Tuesday, April 3, 2007

South African War Memorial

The South African War Memorial is located on the Adelaide Street side of ANZAC Square. It is also known as the Boer War Memorial. Originally commissioned in 1912 to local Brisbane Sculptor James Watts, due to the first World War it was not erected in Brisbane until 1919. It was first placed at the intersection of Turbot and Edward Streets, and moved to its current location at ANZAC Square in early April 1939 in time for the Anzac Day ceremonies of that year. Restoration work was done in 1991.

The life-size bronzed statue depicts a Queensland Mounted Infantryman. Australian involvement in The Boer War was predominantly in mounted units from the colonies and later from the Commonwealth, known variously as Bushmen, Mounted Rifles, Imperial Bushmen, The Australian Commonwealth Horse and the Light Horse. Over 16,000 Australian troops served in the Boer War. The uniform and accoutrements show the sculptors significant attention to detail.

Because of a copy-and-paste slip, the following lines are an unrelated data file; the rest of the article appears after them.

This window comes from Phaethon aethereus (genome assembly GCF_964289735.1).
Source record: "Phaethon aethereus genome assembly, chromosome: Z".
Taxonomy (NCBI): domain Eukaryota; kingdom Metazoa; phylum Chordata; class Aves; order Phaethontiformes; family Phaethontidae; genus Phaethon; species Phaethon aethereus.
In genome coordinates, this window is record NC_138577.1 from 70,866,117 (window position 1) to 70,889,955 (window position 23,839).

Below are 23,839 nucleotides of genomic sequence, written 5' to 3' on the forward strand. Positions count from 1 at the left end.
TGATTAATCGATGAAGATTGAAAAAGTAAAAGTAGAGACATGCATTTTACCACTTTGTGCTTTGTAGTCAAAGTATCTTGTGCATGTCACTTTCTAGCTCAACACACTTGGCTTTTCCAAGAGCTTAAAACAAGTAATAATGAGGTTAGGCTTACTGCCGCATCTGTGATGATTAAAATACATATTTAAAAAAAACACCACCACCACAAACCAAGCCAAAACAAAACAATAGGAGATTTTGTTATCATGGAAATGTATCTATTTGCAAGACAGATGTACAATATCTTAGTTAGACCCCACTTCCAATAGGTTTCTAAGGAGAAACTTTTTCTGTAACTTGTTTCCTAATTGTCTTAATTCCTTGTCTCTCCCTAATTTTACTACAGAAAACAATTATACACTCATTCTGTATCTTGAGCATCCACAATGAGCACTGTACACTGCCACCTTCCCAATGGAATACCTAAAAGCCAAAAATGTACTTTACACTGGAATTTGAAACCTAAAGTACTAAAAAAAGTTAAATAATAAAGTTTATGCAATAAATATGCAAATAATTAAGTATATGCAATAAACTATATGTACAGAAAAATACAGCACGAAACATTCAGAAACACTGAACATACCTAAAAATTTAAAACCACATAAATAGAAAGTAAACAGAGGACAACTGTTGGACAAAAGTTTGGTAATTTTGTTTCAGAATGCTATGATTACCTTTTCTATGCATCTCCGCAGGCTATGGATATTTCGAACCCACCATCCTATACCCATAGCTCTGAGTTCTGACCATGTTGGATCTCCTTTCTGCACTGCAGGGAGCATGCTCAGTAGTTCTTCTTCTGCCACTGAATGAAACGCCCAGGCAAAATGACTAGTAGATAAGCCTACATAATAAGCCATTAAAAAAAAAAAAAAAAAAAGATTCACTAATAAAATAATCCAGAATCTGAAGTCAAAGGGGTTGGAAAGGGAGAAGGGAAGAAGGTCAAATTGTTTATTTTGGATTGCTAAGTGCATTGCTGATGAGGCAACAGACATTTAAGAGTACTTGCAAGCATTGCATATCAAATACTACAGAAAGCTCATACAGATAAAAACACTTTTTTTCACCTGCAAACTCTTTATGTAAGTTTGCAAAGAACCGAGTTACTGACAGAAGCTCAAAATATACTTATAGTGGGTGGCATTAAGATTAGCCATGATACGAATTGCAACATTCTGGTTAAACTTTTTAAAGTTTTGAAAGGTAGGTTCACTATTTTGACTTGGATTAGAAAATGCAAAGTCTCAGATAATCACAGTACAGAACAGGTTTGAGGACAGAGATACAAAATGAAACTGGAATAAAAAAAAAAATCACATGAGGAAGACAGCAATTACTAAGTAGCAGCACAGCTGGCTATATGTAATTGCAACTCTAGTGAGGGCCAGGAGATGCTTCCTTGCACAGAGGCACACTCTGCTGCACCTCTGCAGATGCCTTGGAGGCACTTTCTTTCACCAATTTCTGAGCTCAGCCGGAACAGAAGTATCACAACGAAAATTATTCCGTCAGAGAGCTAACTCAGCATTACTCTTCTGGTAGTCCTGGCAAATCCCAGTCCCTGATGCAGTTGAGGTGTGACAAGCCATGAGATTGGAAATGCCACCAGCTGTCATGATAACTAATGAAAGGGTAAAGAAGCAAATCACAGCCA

Like today's war, this particular war was largely over a desired asset. The main commercial and strategic reasons for the war were that the British wanted the gold mines of the Boer states. The British reinforced their army and received support from Australia. Like today, there was no real need for us to be there. However, I'm pleased that we have recognised the contribution these men made in giving the ultimate sacrifice. Eighty-nine Queenslanders died during the war. These are represented on plaques on both sides of the memorial.

Cheers, I Love Brisbane, Wes.

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